Cups of nun chai — 43 & 44: Are their nights plagued?

This participatory memorial, by artist Alana Hunt, emerged in response to Kashmir’s Summer of 2010. In the face of the violence, the growing number of dead and the lack of serious media coverage, Hunt evolved ways to speak, to connect and to write in a form that would reach places where the news headlines do not. By July 2012 she had invited 118 people to share a cup of nun chai with her as a simple act that acknowledged this loss of life. Like an ever-growing memory the endeavour unfolded over two years of tea and conversation – across Australia, Europe, parts of South Asia and Kashmir – into a gentle yet challenging refusal to allow that loss of life to simply pass.
Since June 11, these memorialising words and images have appeared here in Kashmir Reader serialised every Tuesday, Thursday and Saturday.
01.03.11
The nun chai entered and moved around Chiara and Miguel’s mouths. It flowed down into their bodies. Miguel and Chiara tasted nun chai for the first time on the edge of Sydney harbour, and quietly tried to make sense of the situation in Kashmir that I had just described. Somehow today the tea had a richer milkier flavour than usual.
“Did you start this work in India or Australia?” Miguel asked. It was a simple question that made me think. Cups of nun chai started in Australia after I returned from Kashmir. I was watching the death toll in Kashmir mount – day by day. When I initially discussed the idea, friends in Kashmir had given the green light immediately. People were dying and they wanted the world to know. However a few Indian friends of mine in Delhi raised strong reservations about how a cup of tea could ever fill the gap of a life lost. Their reservations were valid, but this work has never been about filling the gap, rather it is about making that gap known. Acknowledging it. Speaking it.
Through these discussions with my Indian friends I started to feel that Cups of nun chai wouldn’t work in India where the state and its armed forces were the very ones responsible for this loss of life. It seemed the context of Australia held a necessary distance. But there was something about the way that Miguel asked his question that made me think differently. Perhaps in India these cups of nun chai were even more urgent.
Imagine confronting the source of India’s occupation of Kashmir and its systemic and systematic abuse of human rights! Imagine sitting with the Prime Minister of India, the Indian Army General or the Chief Minister of Kashmir. Imagine breaking through their barriers of officialdom with a personal intimacy they could no longer evade. What would we find? Their nights plagued with sleeplessness? Anxiety? Guilt? Compassion? Or an obtuse emptiness that enabled them to sleep well at night?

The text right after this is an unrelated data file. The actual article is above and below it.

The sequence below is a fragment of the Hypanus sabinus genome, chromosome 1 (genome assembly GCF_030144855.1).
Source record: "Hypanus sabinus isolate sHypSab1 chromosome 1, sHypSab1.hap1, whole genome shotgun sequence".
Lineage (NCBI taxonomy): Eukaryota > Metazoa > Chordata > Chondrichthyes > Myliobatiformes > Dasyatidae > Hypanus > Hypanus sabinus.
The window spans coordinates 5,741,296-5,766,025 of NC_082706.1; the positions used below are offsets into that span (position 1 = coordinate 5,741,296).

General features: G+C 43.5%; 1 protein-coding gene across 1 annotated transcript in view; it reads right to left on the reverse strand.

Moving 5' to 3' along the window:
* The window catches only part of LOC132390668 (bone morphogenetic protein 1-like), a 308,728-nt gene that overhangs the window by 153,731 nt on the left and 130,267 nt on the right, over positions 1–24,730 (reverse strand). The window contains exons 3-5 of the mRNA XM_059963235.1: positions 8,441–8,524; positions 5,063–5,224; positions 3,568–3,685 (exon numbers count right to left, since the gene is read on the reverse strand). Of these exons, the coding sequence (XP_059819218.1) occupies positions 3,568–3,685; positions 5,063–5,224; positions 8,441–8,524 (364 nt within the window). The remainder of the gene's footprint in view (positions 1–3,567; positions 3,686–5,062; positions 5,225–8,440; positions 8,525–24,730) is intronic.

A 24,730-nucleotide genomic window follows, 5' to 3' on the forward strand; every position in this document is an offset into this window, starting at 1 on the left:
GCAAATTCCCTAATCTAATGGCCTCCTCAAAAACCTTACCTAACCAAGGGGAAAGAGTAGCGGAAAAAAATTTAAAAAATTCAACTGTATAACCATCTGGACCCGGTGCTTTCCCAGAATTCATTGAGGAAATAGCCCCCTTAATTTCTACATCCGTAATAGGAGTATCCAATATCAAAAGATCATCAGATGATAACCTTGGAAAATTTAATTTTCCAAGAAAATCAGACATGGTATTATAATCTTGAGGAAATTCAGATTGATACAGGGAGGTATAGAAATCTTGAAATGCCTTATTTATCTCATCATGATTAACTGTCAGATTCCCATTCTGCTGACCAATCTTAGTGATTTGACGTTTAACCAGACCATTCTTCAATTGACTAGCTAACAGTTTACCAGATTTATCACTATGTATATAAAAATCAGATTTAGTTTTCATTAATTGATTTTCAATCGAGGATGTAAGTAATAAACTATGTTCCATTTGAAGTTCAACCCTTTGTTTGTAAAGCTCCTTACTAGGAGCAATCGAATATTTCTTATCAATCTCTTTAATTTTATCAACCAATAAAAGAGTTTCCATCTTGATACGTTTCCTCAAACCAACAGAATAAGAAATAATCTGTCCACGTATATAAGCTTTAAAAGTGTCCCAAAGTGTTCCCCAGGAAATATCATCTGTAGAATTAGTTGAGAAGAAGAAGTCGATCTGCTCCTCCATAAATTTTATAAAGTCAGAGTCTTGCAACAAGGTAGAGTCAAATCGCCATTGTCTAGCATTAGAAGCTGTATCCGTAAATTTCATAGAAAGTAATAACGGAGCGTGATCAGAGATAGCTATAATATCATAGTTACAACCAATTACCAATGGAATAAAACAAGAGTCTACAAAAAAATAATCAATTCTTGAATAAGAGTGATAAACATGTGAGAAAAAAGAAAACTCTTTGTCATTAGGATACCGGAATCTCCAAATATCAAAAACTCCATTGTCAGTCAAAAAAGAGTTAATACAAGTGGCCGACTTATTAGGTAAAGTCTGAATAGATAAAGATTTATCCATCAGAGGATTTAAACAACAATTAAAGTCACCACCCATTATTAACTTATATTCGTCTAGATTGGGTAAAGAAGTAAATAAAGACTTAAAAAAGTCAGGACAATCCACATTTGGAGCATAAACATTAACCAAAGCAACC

“I like the rituals that surround tea.” Miguel continued, “In Morocco people talk about important things over tea all the time. It’s tied to Moroccan hospitality, and is part of a much bigger social process of listening and being heard.” Tea is part to Kashmir’s hospitality, which comes to light in these common phrases: Walie yoer, pather beah/Come and sit here, Chai chakhae?/Will you have tea?, Wale, kath karev/Come, lets chat. There is a twang in the Kashmiri language, which is similar to the twang of Australian-English. Somehow I always found the sounds familiar.
Chiara is working on a process-based art project that involves blogging. The internet is increasingly useful when it comes to cultural and political activity. In Kashmir, like the world over, the internet circulates films, novels, music, journalism and critical debates, connecting people and ideas that would otherwise not be possible. I first heard about and listened to the rap music of MC Kash online. His lyrics and their rhythm seem like an anthem for protests of 2010:

These killings ain’t random its an organised genocide
Sponsored media who hide this homicide
No more injustice we won’t go down when we bleed
Alive in the struggle even the graves will speak
I protest, against the things you done.
I protest, for the mother who lost her son.

—Alana Hunt makes art, writes and occasionally curates. Her work is informed, in quiet yet consistent ways, by the dual (post)colonial worlds of South Asia and the remote East Kimberley region of Western Australia.

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